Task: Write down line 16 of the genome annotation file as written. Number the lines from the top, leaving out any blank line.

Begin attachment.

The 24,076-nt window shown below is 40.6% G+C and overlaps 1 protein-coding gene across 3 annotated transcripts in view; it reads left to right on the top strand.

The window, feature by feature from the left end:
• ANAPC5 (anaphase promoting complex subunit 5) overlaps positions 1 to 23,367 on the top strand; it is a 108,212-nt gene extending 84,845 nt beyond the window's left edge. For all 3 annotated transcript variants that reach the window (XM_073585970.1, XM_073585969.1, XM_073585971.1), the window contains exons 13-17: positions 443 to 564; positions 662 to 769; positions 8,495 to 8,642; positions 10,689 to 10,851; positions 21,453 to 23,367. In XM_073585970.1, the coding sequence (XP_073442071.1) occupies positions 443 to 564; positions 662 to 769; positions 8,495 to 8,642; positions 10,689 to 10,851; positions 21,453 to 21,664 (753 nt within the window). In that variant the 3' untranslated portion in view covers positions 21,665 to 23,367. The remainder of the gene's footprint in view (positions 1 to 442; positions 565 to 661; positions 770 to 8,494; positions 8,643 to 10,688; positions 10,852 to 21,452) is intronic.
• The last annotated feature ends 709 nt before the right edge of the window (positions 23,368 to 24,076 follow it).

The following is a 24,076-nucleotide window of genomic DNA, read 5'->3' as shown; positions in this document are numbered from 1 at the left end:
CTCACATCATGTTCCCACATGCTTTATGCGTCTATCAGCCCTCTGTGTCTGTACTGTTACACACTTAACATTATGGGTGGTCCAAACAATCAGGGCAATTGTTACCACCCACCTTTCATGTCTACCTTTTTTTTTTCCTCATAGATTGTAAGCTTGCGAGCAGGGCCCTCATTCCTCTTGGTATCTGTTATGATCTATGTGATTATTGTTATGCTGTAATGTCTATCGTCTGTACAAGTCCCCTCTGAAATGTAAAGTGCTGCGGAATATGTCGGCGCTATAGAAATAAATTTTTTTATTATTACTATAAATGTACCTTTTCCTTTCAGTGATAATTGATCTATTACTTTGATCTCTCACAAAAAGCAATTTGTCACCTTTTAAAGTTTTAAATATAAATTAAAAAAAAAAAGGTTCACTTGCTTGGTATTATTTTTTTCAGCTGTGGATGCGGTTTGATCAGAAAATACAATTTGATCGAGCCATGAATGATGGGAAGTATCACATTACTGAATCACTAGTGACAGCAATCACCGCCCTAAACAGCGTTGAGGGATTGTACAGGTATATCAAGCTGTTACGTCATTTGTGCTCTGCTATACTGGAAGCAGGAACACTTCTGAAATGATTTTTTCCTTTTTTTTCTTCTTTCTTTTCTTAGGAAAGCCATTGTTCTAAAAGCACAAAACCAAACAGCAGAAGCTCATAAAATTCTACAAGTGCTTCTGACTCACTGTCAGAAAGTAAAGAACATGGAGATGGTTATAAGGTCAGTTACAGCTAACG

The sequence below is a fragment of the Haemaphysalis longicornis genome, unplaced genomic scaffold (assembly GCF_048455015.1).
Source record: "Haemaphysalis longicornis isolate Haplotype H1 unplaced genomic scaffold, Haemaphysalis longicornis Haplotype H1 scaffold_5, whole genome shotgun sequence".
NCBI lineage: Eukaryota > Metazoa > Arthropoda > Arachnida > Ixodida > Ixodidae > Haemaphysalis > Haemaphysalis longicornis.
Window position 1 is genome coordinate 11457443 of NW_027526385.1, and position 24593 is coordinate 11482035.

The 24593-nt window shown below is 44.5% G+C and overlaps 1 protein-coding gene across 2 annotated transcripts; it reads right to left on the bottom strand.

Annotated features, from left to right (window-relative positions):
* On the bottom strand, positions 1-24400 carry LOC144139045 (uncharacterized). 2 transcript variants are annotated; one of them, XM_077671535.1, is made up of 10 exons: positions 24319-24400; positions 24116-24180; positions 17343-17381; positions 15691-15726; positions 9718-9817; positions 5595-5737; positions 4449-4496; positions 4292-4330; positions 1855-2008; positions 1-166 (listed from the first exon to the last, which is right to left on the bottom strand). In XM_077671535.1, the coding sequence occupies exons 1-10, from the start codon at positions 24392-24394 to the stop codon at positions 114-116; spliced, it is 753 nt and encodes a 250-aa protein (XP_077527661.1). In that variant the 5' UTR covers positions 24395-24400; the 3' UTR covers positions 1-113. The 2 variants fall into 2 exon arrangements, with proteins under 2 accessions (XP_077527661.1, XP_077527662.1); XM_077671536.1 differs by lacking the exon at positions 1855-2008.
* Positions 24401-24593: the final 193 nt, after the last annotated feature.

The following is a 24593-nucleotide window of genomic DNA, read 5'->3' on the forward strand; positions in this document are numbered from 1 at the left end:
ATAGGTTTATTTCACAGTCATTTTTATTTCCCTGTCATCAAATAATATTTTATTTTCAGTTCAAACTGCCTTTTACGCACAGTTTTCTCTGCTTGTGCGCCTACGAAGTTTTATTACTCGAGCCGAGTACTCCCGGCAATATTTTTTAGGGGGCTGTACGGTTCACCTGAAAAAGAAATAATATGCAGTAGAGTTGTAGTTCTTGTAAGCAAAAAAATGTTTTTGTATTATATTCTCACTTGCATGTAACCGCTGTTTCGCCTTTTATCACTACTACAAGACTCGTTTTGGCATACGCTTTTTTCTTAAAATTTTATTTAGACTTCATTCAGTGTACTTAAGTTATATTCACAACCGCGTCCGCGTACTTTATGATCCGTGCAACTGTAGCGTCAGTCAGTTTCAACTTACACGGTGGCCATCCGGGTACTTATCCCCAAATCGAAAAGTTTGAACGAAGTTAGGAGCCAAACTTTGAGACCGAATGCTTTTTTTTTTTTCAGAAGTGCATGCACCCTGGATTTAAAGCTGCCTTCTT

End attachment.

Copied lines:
ATAGGTTTATTTCACAGTCATTTTTATTTCCCTGTCATCAAATAATATTTTATTTTCAGTTCAAACTGCCTTTTACGCACAGTTTTCTCTGCTTGTGCGCCTACGAAGTTTTATTACTCGAGCCGAGTACTCCCGGCAATATTTTTTAGGGGGCTGTACGGTTCACCTGAAAAAGAAATAATATGCAGTAGAGTTGTAGTTCTTGTAAGCAAAAAAATGTTTTTGTATTATATTCTCACTTGCATGTAACCGCTGTTTCGCCTTTTATCACTACTACAAGACTCGTTTTGGCATACGCTTTTTTCTTAAAATTTTATTTAGACTTCATTCAGTGTACTTAAGTTATATTCACAACCGCGTCCGCGTACTTTATGATCCGTGCAACTGTAGCGTCAGTCAGTTTCAACTTACACGGTGGCCATCCGGGTACTTATCCCCAAATCGAAAAGTTTGAACGAAGTTAGGAGCCAAACTTTGAGACCGAATGCTTTTTTTTTTTTCAGAAGTGCATGCACCCTGGATTTAAAGCTGCCTTCTT